iPhone users have been urged to upgrade their phones to keep them secure from a potentially disastrous – and very strange – security bug.
Apple has finally released a new update, numbered 12.4.1, which fixes a major security issue in iPhones.
The release notes say that the update stops a problem that meant "a malicious application may be able to execute arbitrary code with system privileges". In short, it could let stray apps or websites break into phones.
But what is especially odd about the fix is that it had already been rolled out. Apple originally solved the problem in May, but the fix disappeared with an update in June, leaving phones open to attack once more.
That has now been patched up again, meaning that the new update is required to keep iPhones secure.
As well as posing a security threat, the problem also meant that iPhones could be jailbroken, which removes the restrictions that Apple places on what apps can be used on the phone and how. Proponents say jailbreaking allows users more control over how the phone works, but Apple says that can introduce extra security issues of its own.
iOS 12.4.1 does not bring any other new features, or make any significant changes to the operating system. But the security issue was so central that Apple pushed out an unexpected release to fix it, and users have been advised to download it.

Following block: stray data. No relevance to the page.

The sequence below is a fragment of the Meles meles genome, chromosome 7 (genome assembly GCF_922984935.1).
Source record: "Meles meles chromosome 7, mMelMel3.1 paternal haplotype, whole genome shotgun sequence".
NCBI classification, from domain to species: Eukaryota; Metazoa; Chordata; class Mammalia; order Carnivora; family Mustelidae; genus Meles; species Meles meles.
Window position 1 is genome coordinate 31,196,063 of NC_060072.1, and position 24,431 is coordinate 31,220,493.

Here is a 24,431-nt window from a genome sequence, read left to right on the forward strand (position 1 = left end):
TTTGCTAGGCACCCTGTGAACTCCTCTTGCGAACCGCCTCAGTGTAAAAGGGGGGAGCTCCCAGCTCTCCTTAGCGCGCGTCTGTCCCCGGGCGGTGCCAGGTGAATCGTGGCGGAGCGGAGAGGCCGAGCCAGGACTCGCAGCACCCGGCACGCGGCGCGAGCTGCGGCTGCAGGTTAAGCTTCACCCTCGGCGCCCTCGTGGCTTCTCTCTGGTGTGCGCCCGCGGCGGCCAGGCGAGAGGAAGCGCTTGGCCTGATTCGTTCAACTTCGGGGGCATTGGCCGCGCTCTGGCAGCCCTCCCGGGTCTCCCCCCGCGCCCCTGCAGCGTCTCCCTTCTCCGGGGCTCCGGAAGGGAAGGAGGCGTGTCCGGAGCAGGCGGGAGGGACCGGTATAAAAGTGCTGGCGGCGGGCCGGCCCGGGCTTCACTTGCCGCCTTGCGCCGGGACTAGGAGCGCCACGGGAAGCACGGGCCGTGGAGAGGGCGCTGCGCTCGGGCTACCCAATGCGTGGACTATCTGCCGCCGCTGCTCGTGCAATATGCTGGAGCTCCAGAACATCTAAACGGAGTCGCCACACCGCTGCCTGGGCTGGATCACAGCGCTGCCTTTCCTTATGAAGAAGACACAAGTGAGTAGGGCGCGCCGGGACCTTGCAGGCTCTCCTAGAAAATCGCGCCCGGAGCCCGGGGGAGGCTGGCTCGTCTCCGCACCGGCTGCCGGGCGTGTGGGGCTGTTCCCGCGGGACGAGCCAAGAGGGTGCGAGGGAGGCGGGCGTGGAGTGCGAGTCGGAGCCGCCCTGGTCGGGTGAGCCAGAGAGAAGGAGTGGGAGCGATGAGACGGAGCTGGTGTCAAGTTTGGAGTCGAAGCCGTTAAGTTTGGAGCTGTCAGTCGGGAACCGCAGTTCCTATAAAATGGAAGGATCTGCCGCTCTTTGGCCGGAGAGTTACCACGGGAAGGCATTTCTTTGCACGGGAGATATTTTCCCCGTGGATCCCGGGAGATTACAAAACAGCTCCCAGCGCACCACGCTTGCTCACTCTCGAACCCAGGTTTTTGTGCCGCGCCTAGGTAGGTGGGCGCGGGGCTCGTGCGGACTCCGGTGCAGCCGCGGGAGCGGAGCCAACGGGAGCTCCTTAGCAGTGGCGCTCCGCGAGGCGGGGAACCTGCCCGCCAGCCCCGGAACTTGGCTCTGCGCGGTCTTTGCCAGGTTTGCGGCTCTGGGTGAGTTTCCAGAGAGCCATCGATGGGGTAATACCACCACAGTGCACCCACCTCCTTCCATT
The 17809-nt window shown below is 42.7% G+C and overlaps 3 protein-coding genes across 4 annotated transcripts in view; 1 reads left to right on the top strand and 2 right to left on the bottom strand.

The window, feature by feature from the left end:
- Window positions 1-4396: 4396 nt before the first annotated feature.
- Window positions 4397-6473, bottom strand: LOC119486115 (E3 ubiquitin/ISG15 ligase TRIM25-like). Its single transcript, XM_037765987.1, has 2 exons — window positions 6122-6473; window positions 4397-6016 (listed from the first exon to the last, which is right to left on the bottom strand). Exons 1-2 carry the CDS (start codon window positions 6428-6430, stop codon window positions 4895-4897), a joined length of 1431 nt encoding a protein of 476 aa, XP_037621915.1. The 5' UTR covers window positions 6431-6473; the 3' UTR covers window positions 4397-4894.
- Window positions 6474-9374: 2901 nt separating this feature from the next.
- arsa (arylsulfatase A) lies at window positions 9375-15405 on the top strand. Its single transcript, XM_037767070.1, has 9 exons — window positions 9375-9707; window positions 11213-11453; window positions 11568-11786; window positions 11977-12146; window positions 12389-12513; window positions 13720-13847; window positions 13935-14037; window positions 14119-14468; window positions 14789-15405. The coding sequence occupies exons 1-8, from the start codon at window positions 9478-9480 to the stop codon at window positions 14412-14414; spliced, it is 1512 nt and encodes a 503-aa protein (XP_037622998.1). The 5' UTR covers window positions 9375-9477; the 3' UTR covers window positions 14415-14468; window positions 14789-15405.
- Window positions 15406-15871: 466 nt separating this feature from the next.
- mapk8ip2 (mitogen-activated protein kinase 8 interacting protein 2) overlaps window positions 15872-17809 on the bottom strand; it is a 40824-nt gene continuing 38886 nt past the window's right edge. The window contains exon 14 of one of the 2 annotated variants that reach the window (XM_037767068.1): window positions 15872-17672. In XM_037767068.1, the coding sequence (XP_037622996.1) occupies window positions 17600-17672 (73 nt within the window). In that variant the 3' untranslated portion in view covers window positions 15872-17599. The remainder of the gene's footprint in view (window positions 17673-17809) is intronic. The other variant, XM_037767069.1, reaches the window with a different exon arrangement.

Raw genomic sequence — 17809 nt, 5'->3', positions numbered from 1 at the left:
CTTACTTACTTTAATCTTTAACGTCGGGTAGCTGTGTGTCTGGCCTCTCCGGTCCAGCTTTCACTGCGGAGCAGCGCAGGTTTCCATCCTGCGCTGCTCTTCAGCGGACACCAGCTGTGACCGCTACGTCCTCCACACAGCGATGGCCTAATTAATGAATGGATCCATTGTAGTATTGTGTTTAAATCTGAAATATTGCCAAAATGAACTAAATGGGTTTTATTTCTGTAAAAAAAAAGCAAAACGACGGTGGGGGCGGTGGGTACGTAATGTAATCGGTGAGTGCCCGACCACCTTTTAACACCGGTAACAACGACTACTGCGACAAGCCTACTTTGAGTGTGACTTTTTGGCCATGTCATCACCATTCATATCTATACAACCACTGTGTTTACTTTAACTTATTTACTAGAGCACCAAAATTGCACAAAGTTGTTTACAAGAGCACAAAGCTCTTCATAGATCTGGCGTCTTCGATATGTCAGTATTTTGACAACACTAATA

Apple also released small updates for its other platforms, too: watchOS 5.3.1, tvOS 12.4.1, and macOS 10.14.6.
In the security notes accompanying the release, Apple notes that it "doesn't disclose, discuss, or confirm security issues until an investigation has occurred and patches or releases are available". The company had not acknowledged either the bug or the fact the fix had been removed until the new release.
It also thanked the security researcher, known as Pwn20wnd, who had publicly identified the bug on 19 August.
It did not give any indication of how the problem arose, or how it was fixed.
Updating an iPhone is simple: head to the Settings app, click "general" and choose the software update option. iOS also now tries to update itself automatically, meaning that phones could already have fixed themselves while they are plugged in overnight.
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